COVID-19's health, economic and political impact severely affected vulnerable sectors
Southeast Asia should focus on inequality, human rights among other concerns
MANILA – The United Nations’ Office for the Coordination of Humanitarian Affairs (OCHA) released the Secretary-General’s Policy Brief on the impact of COVID-19 in one of the most populous regions worldwide, Southeast Asia.
In its latest policy brief, it was noted governments in the region acted swiftly to battle the pandemic and avoid its worst effects as regional cooperation has been robust across multiple sectors.
It said Southeast Asia reported significantly lower confirmed COVID-19 cases and related deaths, “on a per-capita basis, than most other global regions.”
However, the Secretary-General noted health, economic and political impact of COVID-19 has severely affected the region’s most vulnerable sectors.
“The pandemic has highlighted deep inequalities, shortfalls in governance and the imperative for sustainable development pathway,” the policy brief further revealed.
For the region to recover with what it described “a more sustainable, resilient, and inclusive future,” various governments should address inequality because “nobody is safe until everybody is safe.” Short-term and long0term measures must address the needs of vulnerable groups including those in the informal economy, women and girls, persons with disabilities, migrants and refugees.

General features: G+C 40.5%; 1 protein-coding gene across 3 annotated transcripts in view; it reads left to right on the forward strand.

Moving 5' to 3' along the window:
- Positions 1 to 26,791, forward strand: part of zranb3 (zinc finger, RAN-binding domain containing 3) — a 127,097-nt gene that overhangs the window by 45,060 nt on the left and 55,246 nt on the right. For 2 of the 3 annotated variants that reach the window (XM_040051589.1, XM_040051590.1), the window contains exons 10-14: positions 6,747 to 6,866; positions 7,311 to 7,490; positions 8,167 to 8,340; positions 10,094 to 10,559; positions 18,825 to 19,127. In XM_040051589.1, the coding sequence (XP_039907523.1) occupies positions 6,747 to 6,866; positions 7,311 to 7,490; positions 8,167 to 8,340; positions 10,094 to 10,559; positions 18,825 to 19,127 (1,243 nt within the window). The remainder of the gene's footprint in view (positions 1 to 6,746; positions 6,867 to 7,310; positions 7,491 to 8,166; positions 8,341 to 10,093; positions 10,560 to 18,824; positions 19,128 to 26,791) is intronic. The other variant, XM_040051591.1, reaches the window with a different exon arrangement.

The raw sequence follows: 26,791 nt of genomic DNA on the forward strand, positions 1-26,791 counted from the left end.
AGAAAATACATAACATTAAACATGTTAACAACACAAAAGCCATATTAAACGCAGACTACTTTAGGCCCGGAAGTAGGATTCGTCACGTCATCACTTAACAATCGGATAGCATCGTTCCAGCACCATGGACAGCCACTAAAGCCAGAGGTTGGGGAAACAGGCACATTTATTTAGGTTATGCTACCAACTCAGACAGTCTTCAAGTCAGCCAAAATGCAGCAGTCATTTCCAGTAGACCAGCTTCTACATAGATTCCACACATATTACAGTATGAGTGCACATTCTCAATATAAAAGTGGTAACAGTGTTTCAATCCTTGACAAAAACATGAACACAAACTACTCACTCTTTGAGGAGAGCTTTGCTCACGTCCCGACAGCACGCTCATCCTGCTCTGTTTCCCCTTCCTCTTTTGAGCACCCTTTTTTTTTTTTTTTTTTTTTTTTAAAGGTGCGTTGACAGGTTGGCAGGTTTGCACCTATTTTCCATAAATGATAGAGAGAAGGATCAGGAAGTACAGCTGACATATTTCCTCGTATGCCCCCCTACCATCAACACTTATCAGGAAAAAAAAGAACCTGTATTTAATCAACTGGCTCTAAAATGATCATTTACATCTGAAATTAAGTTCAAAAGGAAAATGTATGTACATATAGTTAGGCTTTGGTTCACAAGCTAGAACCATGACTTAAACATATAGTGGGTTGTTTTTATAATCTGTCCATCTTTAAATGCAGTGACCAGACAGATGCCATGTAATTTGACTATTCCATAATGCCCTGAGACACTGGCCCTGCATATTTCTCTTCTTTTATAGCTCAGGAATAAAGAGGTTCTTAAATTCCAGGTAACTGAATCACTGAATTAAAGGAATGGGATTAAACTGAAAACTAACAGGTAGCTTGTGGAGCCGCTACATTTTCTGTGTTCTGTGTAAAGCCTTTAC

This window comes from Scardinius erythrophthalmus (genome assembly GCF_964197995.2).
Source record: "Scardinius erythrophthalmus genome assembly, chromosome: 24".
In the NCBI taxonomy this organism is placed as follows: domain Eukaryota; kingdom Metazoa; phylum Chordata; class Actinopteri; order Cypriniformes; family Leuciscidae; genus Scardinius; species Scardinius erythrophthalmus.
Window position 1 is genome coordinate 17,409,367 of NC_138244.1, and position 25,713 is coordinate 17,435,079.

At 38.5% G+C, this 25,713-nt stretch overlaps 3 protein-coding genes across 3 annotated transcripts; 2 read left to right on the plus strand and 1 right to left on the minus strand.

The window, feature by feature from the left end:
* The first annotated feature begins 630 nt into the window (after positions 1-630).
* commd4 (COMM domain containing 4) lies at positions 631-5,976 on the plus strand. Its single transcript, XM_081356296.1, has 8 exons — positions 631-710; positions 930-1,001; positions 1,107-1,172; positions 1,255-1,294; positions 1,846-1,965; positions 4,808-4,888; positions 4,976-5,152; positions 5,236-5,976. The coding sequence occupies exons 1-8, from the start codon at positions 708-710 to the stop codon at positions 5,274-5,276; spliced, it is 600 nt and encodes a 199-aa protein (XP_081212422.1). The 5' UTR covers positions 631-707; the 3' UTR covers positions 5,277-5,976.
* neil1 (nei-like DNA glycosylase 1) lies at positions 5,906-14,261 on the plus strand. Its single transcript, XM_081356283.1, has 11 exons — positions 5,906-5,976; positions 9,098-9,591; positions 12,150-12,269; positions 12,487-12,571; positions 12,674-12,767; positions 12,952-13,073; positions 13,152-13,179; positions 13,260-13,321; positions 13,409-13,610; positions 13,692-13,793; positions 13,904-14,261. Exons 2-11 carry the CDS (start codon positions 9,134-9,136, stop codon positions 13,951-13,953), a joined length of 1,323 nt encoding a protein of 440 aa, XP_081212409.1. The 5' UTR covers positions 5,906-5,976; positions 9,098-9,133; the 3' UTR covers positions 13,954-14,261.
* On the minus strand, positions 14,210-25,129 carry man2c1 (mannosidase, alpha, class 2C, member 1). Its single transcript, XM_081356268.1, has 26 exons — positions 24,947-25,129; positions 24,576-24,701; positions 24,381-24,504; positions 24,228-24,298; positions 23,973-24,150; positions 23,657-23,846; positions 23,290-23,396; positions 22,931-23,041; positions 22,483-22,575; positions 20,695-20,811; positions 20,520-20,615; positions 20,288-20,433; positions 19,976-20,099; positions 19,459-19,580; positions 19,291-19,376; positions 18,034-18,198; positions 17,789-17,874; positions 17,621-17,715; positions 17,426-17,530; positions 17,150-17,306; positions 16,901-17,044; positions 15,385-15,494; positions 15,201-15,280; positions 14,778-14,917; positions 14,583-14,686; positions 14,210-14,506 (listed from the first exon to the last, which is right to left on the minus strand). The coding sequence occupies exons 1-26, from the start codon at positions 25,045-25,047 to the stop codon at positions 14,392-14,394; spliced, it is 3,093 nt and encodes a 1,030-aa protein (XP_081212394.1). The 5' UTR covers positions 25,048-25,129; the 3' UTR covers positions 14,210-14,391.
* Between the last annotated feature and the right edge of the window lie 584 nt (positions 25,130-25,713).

Governments need to bridge the digital divide because people and communities must not be left behind as services and support are increasingly based on digital awareness, literacy and access.
The United Nations policy brief also underscored the need for countries to scale up or increasing their investments in decarbonizing economies for long-term sustainability and inclusivity.
It also emphasized the need to uphold human rights and good governance practices because it remains an important bedrock.
“Building back better, by definition, needs to include respecting and fulfilling fundamental human rights and protecting civil space. All governments in the subregion have supported the Secretary General António Guterres’ appeal for a global ceasefire, and it will be important for countries to translate that commitment into meaningful change on the ground by ensuring that COVID-19 responses address conflict situations,” the statement concluded. (Melo M. Acuña)
UN Secretary-General António Guterres delivering the 18th Nelson Mandela Annual Lecture virtually on Nelson Mandela International Day (July 18). (Photo by Eskinder Debebe/UN)